The sisters – whose parents used to run the Rhonallea Hotel in Edgar Road, Cliftonville – were a delight to be around. They were exceedingly generous with their time and their anecdotes of Margate and beauty shows past. I think they’d both had a crush on a young Reg Varney, who was performing in summer season with Benny Hill when they were teens.
I look forward to meeting more amazing women like Rosalyn and Evelyn. So do let me know if you, your aunt, sister, mum or nan ever took part in any beauty contest in Margate, Cliftonville or nearby. The more I explore this untapped history, the more I find. And that will just keep driving me on, recording history, telling stories and making sure those voices are heard.
I was pleased to have the chance to write an article about My Beauty for the Thanet Gazette last week. It has already paid dividends, with several beauty queens getting in touch after reading my call out for anyone who has taken part in beauty shows in Margate.
The article also detailed my first event, which will take place at Batchelors Patisserie at 246 Northdown Road, Cliftonville, from 1pm-4pm on Thursday the 9th of June. I’m offering free cakes and coffees for any beauty queens who come along. I wanted to use Batchelors as it is somewhere that still exists in Cliftonville from the area’s heyday. Hopefully some former-Miss Cliftonvilles will be enticed in.
So if you know any former-beauty queen contestants from any show in Margate (from the Lido contests to Miss Westbrook) who may like a bun or a doughnut, then do send them along. Or just come along and say hello and see how I am getting on with the project. It would be great to meet you.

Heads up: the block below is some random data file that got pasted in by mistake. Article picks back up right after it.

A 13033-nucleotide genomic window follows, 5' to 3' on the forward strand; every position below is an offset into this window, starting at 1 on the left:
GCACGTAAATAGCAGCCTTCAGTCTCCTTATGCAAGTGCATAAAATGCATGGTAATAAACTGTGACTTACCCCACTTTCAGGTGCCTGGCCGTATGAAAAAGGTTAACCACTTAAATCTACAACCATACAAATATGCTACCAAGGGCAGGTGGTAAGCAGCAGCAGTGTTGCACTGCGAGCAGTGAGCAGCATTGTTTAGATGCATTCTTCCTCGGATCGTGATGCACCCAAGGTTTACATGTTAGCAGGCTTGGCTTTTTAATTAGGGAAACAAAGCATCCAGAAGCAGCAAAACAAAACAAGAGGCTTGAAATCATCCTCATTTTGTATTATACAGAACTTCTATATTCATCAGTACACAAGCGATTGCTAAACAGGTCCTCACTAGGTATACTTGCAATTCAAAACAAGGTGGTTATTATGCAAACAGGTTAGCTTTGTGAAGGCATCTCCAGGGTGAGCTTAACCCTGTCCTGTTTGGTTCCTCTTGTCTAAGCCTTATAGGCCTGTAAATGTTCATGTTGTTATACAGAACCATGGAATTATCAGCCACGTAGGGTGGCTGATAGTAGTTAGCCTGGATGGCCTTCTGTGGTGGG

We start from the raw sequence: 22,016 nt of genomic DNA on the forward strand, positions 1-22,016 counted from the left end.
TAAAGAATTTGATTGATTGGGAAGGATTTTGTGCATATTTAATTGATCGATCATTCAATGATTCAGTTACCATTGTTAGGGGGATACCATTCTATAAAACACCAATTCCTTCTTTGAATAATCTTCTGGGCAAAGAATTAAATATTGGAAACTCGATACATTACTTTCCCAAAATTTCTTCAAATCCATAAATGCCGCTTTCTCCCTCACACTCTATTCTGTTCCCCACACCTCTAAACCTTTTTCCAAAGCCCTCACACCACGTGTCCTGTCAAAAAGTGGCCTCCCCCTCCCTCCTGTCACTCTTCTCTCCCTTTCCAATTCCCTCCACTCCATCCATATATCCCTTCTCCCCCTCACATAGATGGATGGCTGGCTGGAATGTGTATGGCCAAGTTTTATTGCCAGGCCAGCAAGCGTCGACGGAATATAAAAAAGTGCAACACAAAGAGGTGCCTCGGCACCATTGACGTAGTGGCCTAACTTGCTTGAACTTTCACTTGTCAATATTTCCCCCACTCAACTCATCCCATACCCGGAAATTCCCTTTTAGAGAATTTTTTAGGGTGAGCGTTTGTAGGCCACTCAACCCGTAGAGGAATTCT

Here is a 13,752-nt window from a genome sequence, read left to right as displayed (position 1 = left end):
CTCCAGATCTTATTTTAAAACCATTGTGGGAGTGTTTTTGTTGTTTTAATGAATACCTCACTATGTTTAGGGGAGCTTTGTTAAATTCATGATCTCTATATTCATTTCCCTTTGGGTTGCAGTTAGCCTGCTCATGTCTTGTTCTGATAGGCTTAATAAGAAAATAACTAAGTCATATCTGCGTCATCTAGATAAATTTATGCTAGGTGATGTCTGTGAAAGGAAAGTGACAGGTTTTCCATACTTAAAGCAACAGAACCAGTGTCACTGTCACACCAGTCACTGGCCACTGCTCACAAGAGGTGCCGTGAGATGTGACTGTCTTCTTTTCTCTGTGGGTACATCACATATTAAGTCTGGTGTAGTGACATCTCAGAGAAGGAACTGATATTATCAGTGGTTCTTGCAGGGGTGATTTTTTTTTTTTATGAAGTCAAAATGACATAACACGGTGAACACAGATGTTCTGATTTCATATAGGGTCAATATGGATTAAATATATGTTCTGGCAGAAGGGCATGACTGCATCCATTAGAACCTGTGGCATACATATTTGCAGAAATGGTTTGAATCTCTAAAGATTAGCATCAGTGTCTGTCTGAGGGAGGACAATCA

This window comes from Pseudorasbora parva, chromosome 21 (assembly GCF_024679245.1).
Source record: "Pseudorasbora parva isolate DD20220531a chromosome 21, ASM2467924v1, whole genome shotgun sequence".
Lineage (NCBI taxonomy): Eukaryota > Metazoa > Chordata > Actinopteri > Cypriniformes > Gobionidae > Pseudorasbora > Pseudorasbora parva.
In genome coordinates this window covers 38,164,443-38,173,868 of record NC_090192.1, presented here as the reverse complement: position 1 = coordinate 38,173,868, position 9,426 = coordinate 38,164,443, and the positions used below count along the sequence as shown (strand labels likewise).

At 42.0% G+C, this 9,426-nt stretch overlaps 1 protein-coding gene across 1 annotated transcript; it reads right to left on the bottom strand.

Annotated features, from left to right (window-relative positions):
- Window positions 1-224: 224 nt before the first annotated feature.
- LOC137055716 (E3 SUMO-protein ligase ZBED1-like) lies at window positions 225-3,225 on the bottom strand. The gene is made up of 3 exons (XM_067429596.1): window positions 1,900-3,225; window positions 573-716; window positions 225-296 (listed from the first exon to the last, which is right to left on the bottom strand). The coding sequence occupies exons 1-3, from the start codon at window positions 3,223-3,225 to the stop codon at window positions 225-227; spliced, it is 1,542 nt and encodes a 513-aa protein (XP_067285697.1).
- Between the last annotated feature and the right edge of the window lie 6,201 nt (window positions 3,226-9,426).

I am seeking to collect memories, photographs and items such as programmes, judging cards and sashes. Everything will be returned and I can always visit people at home and pick items up. I’m also interested in hearing from judges, photographers, sponsors or promoters of shows.
More to come soon, including details of an event at Dreamland, Margate.
My Beauty is now live. I am seeking former beauty queen contestants from the hundreds that have taken place across Margate’s history. I am seeking to create a new exhibition and book from the photographs, memories and ephemera of those who took part in the shows, which peaked in the 1960s. Prizes could be life-changing (some enough to buy a house with) and the shows were a feature of the town, its press, its image of women and local pride.
Such a history has never been attempted before, leaving these contestants missed out of the history of a town that is on the rise once again. My aim is to correct that, looking at the fashions, attitudes, desires and culture of this important era in Margate’s history. Please contact me on firstname.lastname@example.org you were ever a contestant in a beauty show in Margate, Cliftonville, Westbrook or anywhere in the CT9 postcode, from your workplace to the Winter Gardens or Lido.